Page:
- 1947-1955 Chevrolet/GMC Advanced Design Pickups: These are some of the most hardworking, amazing trucks that the world has ever seen. They are literally bulletproof, and it’s amazing how easy to drive they are. From 1947-1954, Chevrolet/GMC pickups used a 216 cubic-inch inline six-cylinder engine called the Stovebolt Six. In 1955, Chevrolet introduced the 235 cubic-inch inline-six-cylinder engine called the Thriftmaster 235. The 3100 series (a half-ton pickup) came standard with a three-on-the-tree three-speed manual, with a four-speed floor-shifted manual transmission. Heavy-duty 3600 series (3/4 pickups) trucks came only with the four-speed. In 1954, a heavy-duty Borg-Warner three-speed manual was offered as an option, and GM’s new Hydra-Matic three-speed automatic was an option. The rear end in these trucks is either a 4.11:1 axle ratio in earlier trucks or a 3.90:1 axle ratio. The 3.90:1 is more road-friendly, as it allows for lower RPM in city traffic and highway driving. In terms of braking, it’s not much. Four-wheel drum brakes were standard for all trucks. Heavy-duty trucks came with a power booster, but not the light-duty trucks. Inside of these trucks, they are spartan by today’s standards. But, back in the day, their interiors were compared to those of passenger cars. The availability of the DeLuxe Cab with corner windows greatly improves visibility, and the DeLuxe Cab-only armrest and sunvisor for the driver are a nice touch. These trucks also had thicker floors and floor mats to make them quieter, and there is even room for some small tools underneath the bench seat. The 3100 and 3600-series pickups came standard with a column-shifted transmission starting in 1948, and the shift pattern was identical to every single Chevrolet, Cadillac, and Buick passenger car as a nod to driver ease of operation. The foot-operated parking brake is located in the far corner of the footwell so the driver doesn’t activate the parking brake when shifting! The cab and body is made completely out of steel, and was designed to be long-lasting. While some of these trucks are starting to rust, don’t worry – there is a thriving aftermarket JUST for that!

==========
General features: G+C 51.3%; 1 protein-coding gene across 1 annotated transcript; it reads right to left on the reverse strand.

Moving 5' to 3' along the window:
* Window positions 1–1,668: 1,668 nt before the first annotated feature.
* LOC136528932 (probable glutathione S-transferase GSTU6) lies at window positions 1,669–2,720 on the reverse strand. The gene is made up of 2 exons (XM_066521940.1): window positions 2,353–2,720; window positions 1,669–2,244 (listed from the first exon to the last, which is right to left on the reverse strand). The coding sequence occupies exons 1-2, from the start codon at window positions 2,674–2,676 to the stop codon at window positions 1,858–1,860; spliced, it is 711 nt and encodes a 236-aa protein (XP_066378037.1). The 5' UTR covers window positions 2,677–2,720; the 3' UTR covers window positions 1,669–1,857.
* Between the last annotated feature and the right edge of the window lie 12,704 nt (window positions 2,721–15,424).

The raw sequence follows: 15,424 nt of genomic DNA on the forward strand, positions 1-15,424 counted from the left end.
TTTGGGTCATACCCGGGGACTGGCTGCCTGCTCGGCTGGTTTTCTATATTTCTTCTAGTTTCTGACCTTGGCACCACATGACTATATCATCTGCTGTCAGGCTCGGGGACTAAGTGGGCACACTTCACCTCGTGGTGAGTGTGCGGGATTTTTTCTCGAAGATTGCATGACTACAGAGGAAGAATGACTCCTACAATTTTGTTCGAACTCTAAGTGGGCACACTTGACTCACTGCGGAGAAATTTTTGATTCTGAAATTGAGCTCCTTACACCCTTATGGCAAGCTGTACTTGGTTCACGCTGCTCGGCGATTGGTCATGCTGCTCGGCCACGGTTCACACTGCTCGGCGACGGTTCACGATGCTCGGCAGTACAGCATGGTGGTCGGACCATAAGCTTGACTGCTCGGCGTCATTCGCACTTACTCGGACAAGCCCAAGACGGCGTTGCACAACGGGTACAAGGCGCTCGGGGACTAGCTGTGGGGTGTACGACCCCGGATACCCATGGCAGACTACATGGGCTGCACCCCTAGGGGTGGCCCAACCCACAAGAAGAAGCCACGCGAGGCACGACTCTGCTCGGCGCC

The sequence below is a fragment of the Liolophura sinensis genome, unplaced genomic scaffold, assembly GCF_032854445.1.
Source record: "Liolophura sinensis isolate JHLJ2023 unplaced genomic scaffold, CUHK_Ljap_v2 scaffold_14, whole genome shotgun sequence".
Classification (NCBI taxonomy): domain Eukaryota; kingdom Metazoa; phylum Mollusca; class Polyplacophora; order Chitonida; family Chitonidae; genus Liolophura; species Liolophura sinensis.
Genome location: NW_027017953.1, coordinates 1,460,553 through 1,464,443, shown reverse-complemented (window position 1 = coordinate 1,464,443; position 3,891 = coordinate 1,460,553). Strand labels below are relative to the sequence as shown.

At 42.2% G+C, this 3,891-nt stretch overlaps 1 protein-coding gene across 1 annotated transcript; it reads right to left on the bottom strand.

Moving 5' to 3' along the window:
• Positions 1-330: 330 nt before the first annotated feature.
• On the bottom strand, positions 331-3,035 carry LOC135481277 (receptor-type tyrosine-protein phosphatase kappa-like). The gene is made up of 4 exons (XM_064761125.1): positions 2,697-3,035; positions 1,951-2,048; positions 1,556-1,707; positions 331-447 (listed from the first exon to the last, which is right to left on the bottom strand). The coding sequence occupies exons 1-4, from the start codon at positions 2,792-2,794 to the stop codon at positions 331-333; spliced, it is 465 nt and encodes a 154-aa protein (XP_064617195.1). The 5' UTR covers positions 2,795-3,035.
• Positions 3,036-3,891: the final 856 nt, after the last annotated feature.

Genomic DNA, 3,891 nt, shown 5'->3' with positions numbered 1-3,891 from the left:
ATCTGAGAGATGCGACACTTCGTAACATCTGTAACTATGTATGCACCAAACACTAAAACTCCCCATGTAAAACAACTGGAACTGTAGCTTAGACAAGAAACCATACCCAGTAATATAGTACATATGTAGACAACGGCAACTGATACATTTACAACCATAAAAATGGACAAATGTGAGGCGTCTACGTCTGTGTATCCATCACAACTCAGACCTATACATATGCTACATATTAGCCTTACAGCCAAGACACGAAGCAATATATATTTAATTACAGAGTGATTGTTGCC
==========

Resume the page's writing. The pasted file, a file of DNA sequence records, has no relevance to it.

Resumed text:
- 1966-1973 Volkswagen Beetle: The VW Beetle is one of the world’s most popular cars ever, and it’s a very driveable little car. The 1,600 CC engine has surprising pep, lasts forever, and gets good fuel economy. The VW Beetle from this era is bulletproof, cute, and easily restored for very little money. It comes in some colors that really make it look fun, like the creamsicle orange color! Some Beetles from this era were turned into Baja bugs that are lots of fun to drive, and they often have upgraded engines. A common engine upgrade is the 1,776 CC engine, which significantly boosts power without killing the engine. It essentially just puts bigger pistons and heads on.